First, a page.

Dataanalys för ökad kundförståelse2016Report (Other (popular science, discussion, etc.))
  • 7.
    Balkow, Jenny
    et al.
    University of Borås, School of Business and IT.
    Sundström, Malin
    University of Borås, School of Business and IT.
    Produktinformation i butiken2014Report (Other academic)
    Abstract [sv]

    Det här är en studie om konsumenters behov av produktinformation i butik. Vi har testat konsumenters kännedom om QR-koder och deras intention att vilja använda QR-koder i fysiska butiker. Rapporten redogör för resultaten från intervjuer av butikskunder samt ett experiment där respondenterna har fått scanna en QR-kod med fördjupad produktinformation. De viktigaste resultat som framkommit är: • Kännedomen om QR-koder som fenomen är hög, men användningen eller benägenheten att använda dem i fysiska butiker är låg • I de fall då konsumenter kan tänka sig att använda QR-koder i butik anser åldersgruppen 12-40 år att man kan göra det om man får relevant och fördjupad produktinformation. Konsumenter över 40 år kan bara tänka sig att använda QR-koder om man får en rabatt eller prissänkning. Utifrån dessa resultat har följande kunskaper erhållits • Det finns en potential i att erbjuda kunder produktinformation i butik med hjälp av digital teknik. Främst därför att det ger ett kundvärde men också för att det underlättar för butiksmedarbetare när det är mycket kunder i butiken. • Att erbjuda digitala informationsverktyg kräver dock att konsumenterna ”undervisas” i hur man gör samt erhåller ett verkligt värde i form av trovärdig och konsumentnyttig information. • I ett övergångsskede kan konsumenter erbjudas någon form av rabatt eller prissänkning för att få dem att börja använda informationskanalen.

  • 8.
    Sundström, Malin
    et al.
    University of Borås, School of Business and IT.
    Balkow, Jenny
    University of Borås, School of Business and IT.
    Florhed, Jonas
    Tjernström, Matilda
    Wadenfors, Pernilla
    Inpulsive Buying Behaviour: The Role of Feelings When Shopping for Online Fashion2013Conference paper (Refereed)
    Abstract [en]

    This paper presents an in-depth study of young Swedish consumers and their impulsive online buying behaviour for clothing. The aim of the study is to develop the understanding of what factors affect impulse buying of clothing online and what feelings emerge when buying online. The study carried out was exploratory in nature, aiming to develop an understanding of impulse buying behaviour online before, under and after the actual purchase. The empirical data was collected through personal interviews. In the study, a pattern of the consumers recurrent feelings are identified through the impulse buying process; escapism, pleasure, reward, scarcity, security and anticipation. The escapism is particularly occurring since the study revealed that the consumers often carried out impulse purchases when they initially were bored, as opposed to previous studies.

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    FULLTEXT01
  • 9.
    Sundström, Malin
    et al.
    University of Borås, School of Business and IT.
    Balkow, Jenny
    University of Borås, School of Business and IT.
    Convenience and E-retail Consumers in China and Sweden2012Conference paper (Other academic)
    Abstract [en]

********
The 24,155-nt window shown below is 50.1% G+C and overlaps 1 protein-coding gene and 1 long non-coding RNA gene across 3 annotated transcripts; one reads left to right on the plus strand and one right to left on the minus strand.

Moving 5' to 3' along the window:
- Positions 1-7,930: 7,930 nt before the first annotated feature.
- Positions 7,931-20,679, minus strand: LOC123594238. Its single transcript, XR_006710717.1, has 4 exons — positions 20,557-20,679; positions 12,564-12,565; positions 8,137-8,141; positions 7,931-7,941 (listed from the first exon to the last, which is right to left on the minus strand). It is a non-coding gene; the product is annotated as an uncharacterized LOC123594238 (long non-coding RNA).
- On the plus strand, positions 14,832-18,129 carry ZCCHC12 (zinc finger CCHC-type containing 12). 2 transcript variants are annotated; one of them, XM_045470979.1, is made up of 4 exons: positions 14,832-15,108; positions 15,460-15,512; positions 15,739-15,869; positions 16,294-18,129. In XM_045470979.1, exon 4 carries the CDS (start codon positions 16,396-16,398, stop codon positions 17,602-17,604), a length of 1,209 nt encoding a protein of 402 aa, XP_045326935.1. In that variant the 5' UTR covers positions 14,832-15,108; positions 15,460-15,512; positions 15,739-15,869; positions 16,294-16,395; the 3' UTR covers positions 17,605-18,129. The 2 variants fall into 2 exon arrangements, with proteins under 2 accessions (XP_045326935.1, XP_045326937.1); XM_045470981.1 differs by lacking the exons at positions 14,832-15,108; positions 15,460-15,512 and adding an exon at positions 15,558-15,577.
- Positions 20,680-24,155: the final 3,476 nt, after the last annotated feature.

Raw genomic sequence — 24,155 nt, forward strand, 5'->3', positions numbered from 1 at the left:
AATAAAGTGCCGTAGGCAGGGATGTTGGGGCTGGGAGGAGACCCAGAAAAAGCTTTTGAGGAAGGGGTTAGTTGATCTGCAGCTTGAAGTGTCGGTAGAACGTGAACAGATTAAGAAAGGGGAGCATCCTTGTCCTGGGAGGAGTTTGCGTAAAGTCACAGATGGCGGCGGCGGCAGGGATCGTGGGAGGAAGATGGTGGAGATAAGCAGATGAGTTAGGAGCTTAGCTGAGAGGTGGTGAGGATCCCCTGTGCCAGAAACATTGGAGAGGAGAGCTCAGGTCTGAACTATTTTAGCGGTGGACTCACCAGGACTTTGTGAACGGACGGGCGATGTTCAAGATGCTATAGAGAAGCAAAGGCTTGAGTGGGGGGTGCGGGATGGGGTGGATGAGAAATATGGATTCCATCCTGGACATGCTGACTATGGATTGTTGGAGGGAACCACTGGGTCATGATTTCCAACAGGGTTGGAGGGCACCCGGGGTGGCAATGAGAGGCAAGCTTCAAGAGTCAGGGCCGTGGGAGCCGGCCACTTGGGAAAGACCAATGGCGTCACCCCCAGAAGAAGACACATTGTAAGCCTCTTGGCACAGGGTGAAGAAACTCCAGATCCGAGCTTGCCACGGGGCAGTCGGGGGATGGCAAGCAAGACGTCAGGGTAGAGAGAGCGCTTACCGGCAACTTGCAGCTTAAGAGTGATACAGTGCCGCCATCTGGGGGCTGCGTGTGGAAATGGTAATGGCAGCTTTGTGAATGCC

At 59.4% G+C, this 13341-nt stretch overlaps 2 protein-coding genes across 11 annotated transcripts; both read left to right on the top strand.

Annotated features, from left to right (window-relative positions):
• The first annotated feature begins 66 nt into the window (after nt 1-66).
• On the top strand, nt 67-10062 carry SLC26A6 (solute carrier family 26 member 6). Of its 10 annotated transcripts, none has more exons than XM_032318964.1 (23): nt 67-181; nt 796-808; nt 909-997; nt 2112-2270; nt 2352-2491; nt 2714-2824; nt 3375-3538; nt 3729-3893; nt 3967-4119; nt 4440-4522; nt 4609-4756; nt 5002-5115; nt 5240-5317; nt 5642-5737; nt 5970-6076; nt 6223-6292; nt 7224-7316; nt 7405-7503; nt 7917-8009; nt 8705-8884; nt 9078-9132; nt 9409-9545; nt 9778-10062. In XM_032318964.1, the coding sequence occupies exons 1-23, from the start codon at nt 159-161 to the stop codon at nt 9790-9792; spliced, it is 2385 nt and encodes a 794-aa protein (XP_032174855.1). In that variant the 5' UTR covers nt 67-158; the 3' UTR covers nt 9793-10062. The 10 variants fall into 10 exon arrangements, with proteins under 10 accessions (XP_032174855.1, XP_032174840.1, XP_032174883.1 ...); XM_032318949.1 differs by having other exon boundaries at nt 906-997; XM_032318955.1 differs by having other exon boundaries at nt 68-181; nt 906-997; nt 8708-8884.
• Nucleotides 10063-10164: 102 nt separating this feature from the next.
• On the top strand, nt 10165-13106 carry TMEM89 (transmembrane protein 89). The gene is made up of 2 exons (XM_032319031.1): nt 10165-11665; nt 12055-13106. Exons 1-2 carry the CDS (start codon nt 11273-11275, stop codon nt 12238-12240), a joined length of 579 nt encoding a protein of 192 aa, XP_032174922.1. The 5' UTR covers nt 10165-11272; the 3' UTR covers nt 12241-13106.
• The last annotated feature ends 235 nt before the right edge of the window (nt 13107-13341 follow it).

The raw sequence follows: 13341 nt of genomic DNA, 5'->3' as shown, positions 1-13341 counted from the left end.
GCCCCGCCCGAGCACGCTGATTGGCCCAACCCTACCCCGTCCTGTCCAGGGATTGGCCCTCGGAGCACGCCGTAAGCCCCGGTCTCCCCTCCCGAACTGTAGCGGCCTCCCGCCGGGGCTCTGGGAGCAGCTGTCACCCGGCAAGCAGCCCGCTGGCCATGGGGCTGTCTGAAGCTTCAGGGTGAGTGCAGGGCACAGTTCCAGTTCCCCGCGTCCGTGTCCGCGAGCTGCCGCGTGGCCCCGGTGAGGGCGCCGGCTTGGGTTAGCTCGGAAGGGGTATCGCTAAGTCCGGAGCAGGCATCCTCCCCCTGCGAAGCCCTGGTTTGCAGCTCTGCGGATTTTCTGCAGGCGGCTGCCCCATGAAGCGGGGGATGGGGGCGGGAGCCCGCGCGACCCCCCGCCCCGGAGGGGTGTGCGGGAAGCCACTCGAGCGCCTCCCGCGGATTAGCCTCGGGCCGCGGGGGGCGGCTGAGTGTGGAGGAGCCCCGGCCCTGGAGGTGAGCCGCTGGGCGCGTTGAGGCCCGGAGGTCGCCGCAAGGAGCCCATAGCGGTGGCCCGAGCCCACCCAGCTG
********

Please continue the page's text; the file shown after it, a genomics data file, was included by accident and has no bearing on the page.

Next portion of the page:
The dream of 1,3 billion customers has now entered the online phase. After a slow start, the number of online shoppers in China has started to accelerate. The estimates are that there are some 450 million Internet users in China today (Muncaster, 2012; Xinhua, 2012, BCG 2011) but the estimates of the number of online shoppers range from 150 million (Kearney, 2012) to the recent estimates made by PWC of that indicates that 70% of the Chinese internet users are also shopping online. Considering that the growing middle class is expected to reach 800 million by 2015 and the recently revealed plans to subsidise high-speed Internet access also in rural areas , the Boston Consulting Group projects that China will be able to surpass the US to become the largest e-commerce market in the world by that same time, which might lead to wonder if retailers are missing China’s e-commerce boom. Like always, in order to avoid missing a market opportunity, the need for knowledge about the why, how, and when of consumer buying behavior is a main ingredient. We believe the first question of “why” (Chinese consumers sometimes buy from the Internet) is a good starting point. In a survey made by the Acquity Group that covered 1000 respondents in 150 Chinese cities three main reasons for why Chinese engage in e-commerce was outlined (Indvik, 2012) namely greater product selection, the ability to compare prices and, finally, convenience. However, the meaning of convenience in the context of e-commerce contains different meanings. Previous studies made in Sweden have shown that a convenient e-commerce purchase differs according to the buying situation and customer motives. Sometimes e-customers want to save time and energy, sometimes they search for a greater supply of products, and sometimes they want to be anonymous (Sundström, 2007). The objective in this paper is thus to make an initial study in order to create an understanding of how Chinese e-commerce customers perceive the concept of convenience. The empirical data presented is collected with a qualitative approach, using drawings which are analyzed. The sample comes from both Chinese and Swedish consumers based on the mission to “draw a picture of how they thought of the Internet store in terms of convenience”. The methodology using drawings come from the design field (Yi-Luien Do et al., 2000) and from the field of psychiatry (Wojaczynska-Stanek et al., 2008). To supplement the drawings group interviews with Chinese consumers. The convenience illustrations are analysed with the help of a theoretical framework based on prior academic literature on retail store convenience, and existing literature on e-convenience, benefits of convenience, convenience in the context of technological innovations, and convenient decision making. Results indicate that great product selection and the possibility to compare prices were important to the Chinese consumers but that the time factor was of outmost important both to female and male respondents. Considering the traffic in central cities and the distance between home/workplace to the shops are time consuming. The structure of the retail market also makes shopping time consuming since the traditional markets are often divided by industry, which means that you buy cloths in one area and consumer technology in another. It also shows how shopping online is a more social occurrence since the respondents gather up around the computer to buy together and to discuss the purchase. The paper ends with a discussion on how knowledge about consumer-convenience could contribute when performing empirical studies focusing on how consumers perceive the use of self-service-technologies in a Chinese retail setting.